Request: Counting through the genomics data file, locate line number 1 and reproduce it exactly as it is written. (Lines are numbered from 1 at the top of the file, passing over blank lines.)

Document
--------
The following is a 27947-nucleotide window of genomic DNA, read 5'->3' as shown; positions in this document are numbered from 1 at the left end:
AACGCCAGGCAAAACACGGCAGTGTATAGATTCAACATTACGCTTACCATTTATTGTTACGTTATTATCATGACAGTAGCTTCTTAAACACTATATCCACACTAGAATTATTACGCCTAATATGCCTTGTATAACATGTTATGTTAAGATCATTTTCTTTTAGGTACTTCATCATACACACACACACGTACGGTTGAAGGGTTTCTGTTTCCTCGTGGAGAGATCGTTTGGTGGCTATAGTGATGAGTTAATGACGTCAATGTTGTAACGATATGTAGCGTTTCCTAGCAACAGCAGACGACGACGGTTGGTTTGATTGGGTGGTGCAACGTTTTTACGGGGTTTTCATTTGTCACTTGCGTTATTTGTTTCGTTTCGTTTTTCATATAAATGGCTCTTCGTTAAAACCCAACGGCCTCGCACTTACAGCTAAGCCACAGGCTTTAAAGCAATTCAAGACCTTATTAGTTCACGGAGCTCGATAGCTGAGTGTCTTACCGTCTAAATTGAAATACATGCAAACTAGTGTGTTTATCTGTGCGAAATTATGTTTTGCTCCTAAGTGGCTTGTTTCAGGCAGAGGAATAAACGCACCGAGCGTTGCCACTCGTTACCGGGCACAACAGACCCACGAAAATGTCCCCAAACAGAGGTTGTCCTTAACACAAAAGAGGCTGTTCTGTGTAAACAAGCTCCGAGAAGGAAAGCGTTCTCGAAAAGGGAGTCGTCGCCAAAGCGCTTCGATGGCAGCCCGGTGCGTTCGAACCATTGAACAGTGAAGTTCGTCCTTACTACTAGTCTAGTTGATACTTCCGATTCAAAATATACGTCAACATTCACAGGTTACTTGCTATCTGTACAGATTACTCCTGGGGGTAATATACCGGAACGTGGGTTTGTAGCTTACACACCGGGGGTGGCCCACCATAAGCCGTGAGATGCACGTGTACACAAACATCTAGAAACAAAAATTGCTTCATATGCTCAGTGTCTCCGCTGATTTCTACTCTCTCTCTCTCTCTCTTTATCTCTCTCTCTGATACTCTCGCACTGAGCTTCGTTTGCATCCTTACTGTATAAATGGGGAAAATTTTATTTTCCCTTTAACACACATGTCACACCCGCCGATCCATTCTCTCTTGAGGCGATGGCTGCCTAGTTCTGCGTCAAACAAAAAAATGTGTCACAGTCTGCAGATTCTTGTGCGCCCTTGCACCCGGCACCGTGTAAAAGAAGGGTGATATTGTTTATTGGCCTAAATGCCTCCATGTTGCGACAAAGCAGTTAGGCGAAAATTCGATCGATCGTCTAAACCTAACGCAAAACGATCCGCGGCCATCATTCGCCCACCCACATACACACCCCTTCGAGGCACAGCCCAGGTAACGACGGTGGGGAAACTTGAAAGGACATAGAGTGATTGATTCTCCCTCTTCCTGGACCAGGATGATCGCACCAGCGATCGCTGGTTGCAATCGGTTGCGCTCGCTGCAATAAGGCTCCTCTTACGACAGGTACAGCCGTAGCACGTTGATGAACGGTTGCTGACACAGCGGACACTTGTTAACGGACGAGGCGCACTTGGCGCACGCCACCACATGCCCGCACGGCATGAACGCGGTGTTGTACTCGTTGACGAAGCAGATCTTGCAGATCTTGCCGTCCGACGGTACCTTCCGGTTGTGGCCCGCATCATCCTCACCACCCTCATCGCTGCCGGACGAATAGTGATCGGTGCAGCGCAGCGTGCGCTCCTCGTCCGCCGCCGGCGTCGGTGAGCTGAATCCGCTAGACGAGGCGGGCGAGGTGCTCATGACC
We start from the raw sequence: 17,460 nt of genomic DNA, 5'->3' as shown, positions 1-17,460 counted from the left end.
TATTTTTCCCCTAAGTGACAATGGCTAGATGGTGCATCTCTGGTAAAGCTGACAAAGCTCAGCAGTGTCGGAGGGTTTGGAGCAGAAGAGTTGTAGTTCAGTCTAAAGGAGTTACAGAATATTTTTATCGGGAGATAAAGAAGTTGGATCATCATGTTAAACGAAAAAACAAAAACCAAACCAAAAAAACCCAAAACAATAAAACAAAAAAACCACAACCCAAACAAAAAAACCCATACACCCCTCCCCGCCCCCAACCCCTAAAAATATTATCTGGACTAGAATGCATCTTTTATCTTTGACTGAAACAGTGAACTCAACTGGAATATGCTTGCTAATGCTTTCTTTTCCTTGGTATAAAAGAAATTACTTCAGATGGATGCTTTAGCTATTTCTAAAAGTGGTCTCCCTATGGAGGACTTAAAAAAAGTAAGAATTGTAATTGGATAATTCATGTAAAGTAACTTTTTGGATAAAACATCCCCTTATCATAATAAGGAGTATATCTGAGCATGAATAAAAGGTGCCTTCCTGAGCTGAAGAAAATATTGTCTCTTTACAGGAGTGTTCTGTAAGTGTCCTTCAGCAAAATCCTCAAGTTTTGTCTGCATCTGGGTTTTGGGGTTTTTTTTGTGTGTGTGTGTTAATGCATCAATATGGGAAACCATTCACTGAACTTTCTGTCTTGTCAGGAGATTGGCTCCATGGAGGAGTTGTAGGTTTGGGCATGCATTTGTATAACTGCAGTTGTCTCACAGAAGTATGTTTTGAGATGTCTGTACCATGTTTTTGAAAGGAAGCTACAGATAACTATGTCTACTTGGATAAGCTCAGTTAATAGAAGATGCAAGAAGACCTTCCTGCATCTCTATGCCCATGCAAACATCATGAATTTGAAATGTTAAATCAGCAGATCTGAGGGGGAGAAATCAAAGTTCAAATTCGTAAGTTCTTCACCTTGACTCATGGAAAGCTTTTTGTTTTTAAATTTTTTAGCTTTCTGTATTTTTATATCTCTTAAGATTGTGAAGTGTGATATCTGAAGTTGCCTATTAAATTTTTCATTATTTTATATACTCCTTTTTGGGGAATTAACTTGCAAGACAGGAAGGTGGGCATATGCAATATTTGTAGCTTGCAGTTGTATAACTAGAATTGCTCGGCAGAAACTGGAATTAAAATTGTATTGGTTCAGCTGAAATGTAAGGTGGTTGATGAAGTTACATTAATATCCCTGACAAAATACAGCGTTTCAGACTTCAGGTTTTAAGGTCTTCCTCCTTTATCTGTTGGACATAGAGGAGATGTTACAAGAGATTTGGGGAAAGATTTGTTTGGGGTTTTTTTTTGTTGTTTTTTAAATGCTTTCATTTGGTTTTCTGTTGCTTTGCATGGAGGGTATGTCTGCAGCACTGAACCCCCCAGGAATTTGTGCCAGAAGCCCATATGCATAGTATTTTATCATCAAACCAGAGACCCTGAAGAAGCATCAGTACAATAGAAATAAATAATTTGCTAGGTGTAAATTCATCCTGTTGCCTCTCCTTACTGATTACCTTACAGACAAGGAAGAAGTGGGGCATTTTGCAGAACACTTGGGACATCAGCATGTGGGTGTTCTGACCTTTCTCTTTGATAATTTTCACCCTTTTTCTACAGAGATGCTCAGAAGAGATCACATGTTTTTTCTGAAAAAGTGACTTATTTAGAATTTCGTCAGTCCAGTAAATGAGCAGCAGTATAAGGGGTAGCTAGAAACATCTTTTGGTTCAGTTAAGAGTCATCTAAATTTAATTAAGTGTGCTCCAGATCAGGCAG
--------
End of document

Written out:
The following is a 27947-nucleotide window of genomic DNA, read 5'->3' as shown; positions in this document are numbered from 1 at the left end: